Radar data of asteroid 1998 QE2 obtained on May 29, 2013. The small moving white dot is the moon, or satellite, orbiting asteroid 1998 QE2. A sequence of radar images of asteroid 1998 QE2 was obtained on the evening of May 29, 2013, by NASA scientists using the 230-foot (70-meter) Deep Space Network antenna at Goldstone, California, when the asteroid was about 3.75 million miles (6 million kilometers) from Earth, which is 15.6 lunar distances.
The radar imagery revealed that 1998 QE2 is a binary asteroid. In the near-Earth population, about 16 percent of asteroids that are about 655 feet (200 meters) or larger are binary or triple systems. Radar images suggest that the main body, or primary, is approximately 1.7 miles (2.7 kilometers) in diameter and has a rotation period of less than four hours. Also revealed in the radar imagery of 1998 QE2 are several dark surface features that suggest large concavities. The preliminary estimate for the size of the asteroid's satellite, or moon, is approximately 2,000 feet (600 meters) wide. The radar collage covers a little bit more than two hours.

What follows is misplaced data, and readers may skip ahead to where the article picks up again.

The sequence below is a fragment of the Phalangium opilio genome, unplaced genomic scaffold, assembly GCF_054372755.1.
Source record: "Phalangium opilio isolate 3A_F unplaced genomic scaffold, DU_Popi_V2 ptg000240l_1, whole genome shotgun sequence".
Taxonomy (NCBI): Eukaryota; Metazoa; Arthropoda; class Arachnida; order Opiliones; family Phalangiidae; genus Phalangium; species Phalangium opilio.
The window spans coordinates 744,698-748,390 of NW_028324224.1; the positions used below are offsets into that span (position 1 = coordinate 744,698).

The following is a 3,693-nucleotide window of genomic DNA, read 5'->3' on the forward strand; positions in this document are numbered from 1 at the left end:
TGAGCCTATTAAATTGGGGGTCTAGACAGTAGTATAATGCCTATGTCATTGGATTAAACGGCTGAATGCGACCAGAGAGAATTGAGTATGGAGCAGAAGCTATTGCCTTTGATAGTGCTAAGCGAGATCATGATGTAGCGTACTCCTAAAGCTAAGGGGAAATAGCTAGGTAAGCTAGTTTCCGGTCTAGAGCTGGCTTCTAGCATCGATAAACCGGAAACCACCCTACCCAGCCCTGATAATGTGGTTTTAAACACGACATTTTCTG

The radar observations were led by scientist Marina Brozovic of NASA's Jet Propulsion Laboratory, Pasadena, California.
The closest approach of the asteroid occurs on May 31 at 1:59 p.m. Pacific (4:59 p.m. Eastern / 20:59 UTC), when the asteroid will get no closer than about 3.6 million miles (5.8 million kilometers), or about 15 times the distance between Earth and the Moon. This is the closest approach the asteroid will make to Earth for at least the next two centuries. Asteroid 1998 QE2 was discovered on August 19, 1998, by the Massachusetts Institute of Technology Lincoln Near Earth Asteroid Research (LINEAR) program near Socorro, New Mexico.
Video credit: NASA/JPL-Caltech/GSSR
Note: For more information, see:
* NASA Radar Reveals Asteroid Has Its Own Moon
* Radar Movies Highlight Asteroid 1998 QE2 and Its Moon
* Approaching Asteroid Has Its Own Moon
* Big Asteroid Flyby
* Asteroid Moon Movie.